Almost 7 years to the date of the most devastating and costliest storm to strike the United States mainland, a second monster storm has made landfall very close to New Orleans, Louisiana.
Hurricane Katrina was directly responsible for 1,833 confirmed deaths and over 108 billion dollars in damage when it made landfall as a category 3 hurricane on August 23, 2005. Now, hurricane Isaac has made its way from the Atlantic Ocean to the Gulf of Mexico and targeted the Louisiana coast again – this time with category 1 strength.
As a reminder, here’s the enhanced satellite view of Katrina as it muscled up to category 5 strength just prior to making landfall as a category 3 storm:
A classic hurricane with a nearly perfect “eye”, producing hurricane force winds over a huge area from Florida nearly to Texas. Katrina was a category 5 storm at the time this image was produced.
By way of comparison, here’s an image of hurricane Isaac as it bore down on New Orleans as a category 1 hurricane:
Notice that a huge outer band of thunderstorms actually spun off of this hurricane and moved north, through Florida, and significantly reduced the overall impact of the storm post landfall.
In order to better understand the terminology associated with hurricanes, let’s review the conditions that identify a category 1 storm, for instance, with a category 5 storm.
The “Saffir-Simpson Scale” was created back in the 70s to give us a rule by which to accurately describe hurricanes.
Low pressure systems develop over warm ocean currents and their counter-clockwise rotation is fed by ocean waters. When the sustained winds generated by that rotation reach up to 38 miles per hour, the system is called a tropical depression. Once that wind speed reaches 39-73 miles per hour, the storm advances to tropical storm status and earns itself an official name.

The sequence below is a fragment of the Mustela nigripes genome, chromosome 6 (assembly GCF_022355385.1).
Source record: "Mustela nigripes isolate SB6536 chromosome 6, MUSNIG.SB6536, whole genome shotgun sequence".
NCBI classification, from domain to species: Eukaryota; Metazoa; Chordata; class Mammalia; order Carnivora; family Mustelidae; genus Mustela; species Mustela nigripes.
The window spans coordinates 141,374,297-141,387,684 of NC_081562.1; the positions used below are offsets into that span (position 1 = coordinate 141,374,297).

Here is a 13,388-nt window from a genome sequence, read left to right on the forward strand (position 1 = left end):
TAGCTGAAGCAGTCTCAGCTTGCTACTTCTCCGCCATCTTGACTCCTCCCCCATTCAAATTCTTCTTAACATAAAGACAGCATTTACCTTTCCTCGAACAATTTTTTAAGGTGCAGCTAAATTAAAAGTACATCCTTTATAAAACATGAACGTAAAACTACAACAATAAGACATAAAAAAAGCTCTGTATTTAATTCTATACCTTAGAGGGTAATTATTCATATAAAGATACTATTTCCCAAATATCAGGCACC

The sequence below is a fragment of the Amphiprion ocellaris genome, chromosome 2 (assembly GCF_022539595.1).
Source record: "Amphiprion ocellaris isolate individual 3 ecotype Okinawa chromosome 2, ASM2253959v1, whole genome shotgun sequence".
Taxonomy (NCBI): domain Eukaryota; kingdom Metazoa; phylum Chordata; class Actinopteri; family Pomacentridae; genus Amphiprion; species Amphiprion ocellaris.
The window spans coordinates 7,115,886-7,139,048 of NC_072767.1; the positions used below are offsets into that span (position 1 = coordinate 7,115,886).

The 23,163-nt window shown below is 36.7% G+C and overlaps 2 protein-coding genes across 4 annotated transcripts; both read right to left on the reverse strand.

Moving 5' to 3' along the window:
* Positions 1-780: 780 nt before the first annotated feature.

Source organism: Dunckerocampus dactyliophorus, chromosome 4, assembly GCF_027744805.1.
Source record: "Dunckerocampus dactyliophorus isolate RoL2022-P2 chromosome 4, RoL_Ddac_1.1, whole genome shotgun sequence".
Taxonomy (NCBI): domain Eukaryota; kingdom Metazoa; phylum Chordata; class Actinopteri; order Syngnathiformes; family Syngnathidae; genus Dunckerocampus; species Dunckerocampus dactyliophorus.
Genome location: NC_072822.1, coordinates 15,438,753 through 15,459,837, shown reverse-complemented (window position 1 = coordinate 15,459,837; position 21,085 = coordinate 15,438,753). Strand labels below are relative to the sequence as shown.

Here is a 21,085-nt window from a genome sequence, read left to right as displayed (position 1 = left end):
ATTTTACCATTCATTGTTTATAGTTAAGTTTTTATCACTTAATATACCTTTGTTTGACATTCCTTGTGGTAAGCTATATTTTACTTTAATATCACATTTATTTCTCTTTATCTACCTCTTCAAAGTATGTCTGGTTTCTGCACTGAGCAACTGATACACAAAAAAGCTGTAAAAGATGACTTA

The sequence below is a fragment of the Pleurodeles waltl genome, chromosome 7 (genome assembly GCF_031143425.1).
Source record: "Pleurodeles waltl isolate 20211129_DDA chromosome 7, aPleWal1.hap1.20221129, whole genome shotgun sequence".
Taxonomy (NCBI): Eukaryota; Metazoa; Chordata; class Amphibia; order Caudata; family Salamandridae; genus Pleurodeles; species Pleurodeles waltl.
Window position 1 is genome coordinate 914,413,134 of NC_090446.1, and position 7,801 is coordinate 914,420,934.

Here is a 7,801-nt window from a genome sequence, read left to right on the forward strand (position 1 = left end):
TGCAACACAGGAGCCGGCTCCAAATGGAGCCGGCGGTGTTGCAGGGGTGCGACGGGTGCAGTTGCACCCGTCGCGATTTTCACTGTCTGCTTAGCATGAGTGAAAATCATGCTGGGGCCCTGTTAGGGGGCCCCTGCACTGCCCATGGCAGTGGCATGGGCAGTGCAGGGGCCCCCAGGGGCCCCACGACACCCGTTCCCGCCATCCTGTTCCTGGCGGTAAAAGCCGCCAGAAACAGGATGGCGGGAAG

Once that sustained wind speed reaches 74-95 miles per hour, it is a category 1 hurricane.
From 96-110 miles per hour, the storm has reached category 2 hurricane status.
From 111-129 miles per hour, it’s now a category 3 hurricane.
From 130-156 miles per hour, the storm is a category 4.
From 157-252 miles per hour, you have a category 5 hurricane.
Note: The maximum wind speed for hurricane Katrina was 175 miles per hour, which was sustained for at least one minute.
And now we have hurricane Isaac pounding the beleaguered “Big Easy”, as well as every parish in Louisiana’s southeast area.
Isaac is “only” a category 1 hurricane (locals dispute that designation and say Isaac was at least a category 2 hurricane), but its extremely slow movement is causing massive high-water issues because the system is spinning in place and dumping up to 20 inches of rain. Thankfully, as of this writing, no deaths have been attributed to Isaac, but there will be at least some before all is said and done. Damage won’t surpass the $108 billion caused by Katrina, but it will be extremely high – certainly in the billions of dollars.
For live, local coverage, I suggest FOX8 TV in New Orleans.
You can also glean excellent information from MyFoxHurricane.